Couple battle council a second time over disabled daughter
Kenneth and Debbie Leigh want Barnet Council to pay for their daughter Sabrina to join a Jewish college
A Family who fought a year-long battle to get their disabled daughter into a special Jewish school are facing a similar challenge eight years on.
Sabrina Leigh, who suffers from a type of cerebral palsy called Worster-Drought Syndrome, was initially denied the funding she needed for place at Kisharon as a 10-year-old, until Barnet Council were persuaded to reconsider.
Now, parents Kenneth and Debbie, from Edgware, are trying to get her into a college which they feel will deal with her special needs as a young adult.
But Barnet Council has once again refused to provide the funding, this time for a place at Langdon Jewish residential college in Manchester.
Barnet declined on the grounds that there are suitable alternatives locally, and her special-needs statement says she can stay at her local school, Oak Tree, for one more year, before considering a residential alternative.
But her family disagree - and have the backing of their local councillor, a Norwood social worker, as well as the college itself.
"It's happening to us all over again" said Mr Leigh, "Barnet are playing God with our lives. They are not giving us the choice to pick the right care or education for our daughter.
"We want Sabrina to live and learn in a Jewish environment. Langdon's residential college is the only Jewish option for her."
They claim she is frustrated at Oak Tree, and that her behaviour is suffering because she is not getting the therapy she needs.
"At Langdon she would get 24/7 support, and that would encourage her to live an independent life and be part of the Jewish community," added Mr Leigh.
"In a year, whatever happens, Barnet will have to pay £104,000 each year to send her to a local residential facility and that is excluding the cost of any treatment.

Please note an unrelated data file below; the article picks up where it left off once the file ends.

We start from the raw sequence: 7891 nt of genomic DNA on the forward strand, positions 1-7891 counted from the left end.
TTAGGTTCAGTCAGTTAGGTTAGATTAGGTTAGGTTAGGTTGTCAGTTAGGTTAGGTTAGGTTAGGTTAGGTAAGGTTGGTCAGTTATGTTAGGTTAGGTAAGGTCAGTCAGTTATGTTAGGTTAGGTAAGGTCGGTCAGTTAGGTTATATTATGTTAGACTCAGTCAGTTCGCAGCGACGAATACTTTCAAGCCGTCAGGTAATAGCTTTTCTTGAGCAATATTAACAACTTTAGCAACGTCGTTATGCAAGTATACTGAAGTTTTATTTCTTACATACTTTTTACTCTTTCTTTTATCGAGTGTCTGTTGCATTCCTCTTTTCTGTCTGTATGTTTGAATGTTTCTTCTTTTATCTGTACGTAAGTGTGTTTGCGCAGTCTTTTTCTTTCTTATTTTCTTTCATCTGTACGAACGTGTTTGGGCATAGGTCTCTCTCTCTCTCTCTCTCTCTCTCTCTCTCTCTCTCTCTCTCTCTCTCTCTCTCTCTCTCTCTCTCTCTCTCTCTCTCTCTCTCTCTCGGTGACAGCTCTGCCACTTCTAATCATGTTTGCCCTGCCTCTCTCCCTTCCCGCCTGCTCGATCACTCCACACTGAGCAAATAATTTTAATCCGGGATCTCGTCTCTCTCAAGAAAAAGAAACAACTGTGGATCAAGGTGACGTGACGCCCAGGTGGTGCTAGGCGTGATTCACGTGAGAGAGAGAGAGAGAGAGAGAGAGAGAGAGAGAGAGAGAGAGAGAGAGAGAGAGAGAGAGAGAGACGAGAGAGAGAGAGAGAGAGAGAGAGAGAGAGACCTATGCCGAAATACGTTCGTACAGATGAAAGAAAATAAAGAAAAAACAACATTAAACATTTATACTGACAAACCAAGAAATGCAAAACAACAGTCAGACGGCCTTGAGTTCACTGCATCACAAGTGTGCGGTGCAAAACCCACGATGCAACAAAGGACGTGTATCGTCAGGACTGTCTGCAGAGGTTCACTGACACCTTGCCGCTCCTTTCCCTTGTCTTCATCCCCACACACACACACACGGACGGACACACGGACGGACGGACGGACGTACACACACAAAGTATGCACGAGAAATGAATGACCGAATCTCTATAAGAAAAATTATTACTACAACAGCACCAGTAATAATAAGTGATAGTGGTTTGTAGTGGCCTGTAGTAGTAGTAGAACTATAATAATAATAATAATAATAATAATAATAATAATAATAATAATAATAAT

"Langdon would cost £68,000 per year, which after three months is reduced to £38,000 and that is inclusive of all additional therapy. Transition Social Worker for Norwood, Dee Socratous, said the charity has been working with the family for 10 years.
She wrote to Barnet's director of children's services, Penny Richardson, urging her to reconsider the Leigh's request.
She wrote: "Her needs are exceptional and warrant a placement in a specialist residential college where they will be focused on and addressed."
Barnet councillor Brian Gordon supported the family's request.
He said: "I am hopeful they might change their mind in favour of Langdon."
A spokesperson for Barnet said Sabrina was receiving "suitable educational provision" and it was important that "vulnerable adults and children were as close as possible to Barnet to enable close monitoring and supervision arrangements.
"The alternative for the student is that she attends an independent residential specialist college 200 miles away from her home."
But Mrs Leigh said the distance should not be the reason for the Council to say no.
He said: "Our other daughter has just finished a degree in Manchester. Sabrina should be no different.
"She deserves the same opportunities and chance to improve and develop an independent life."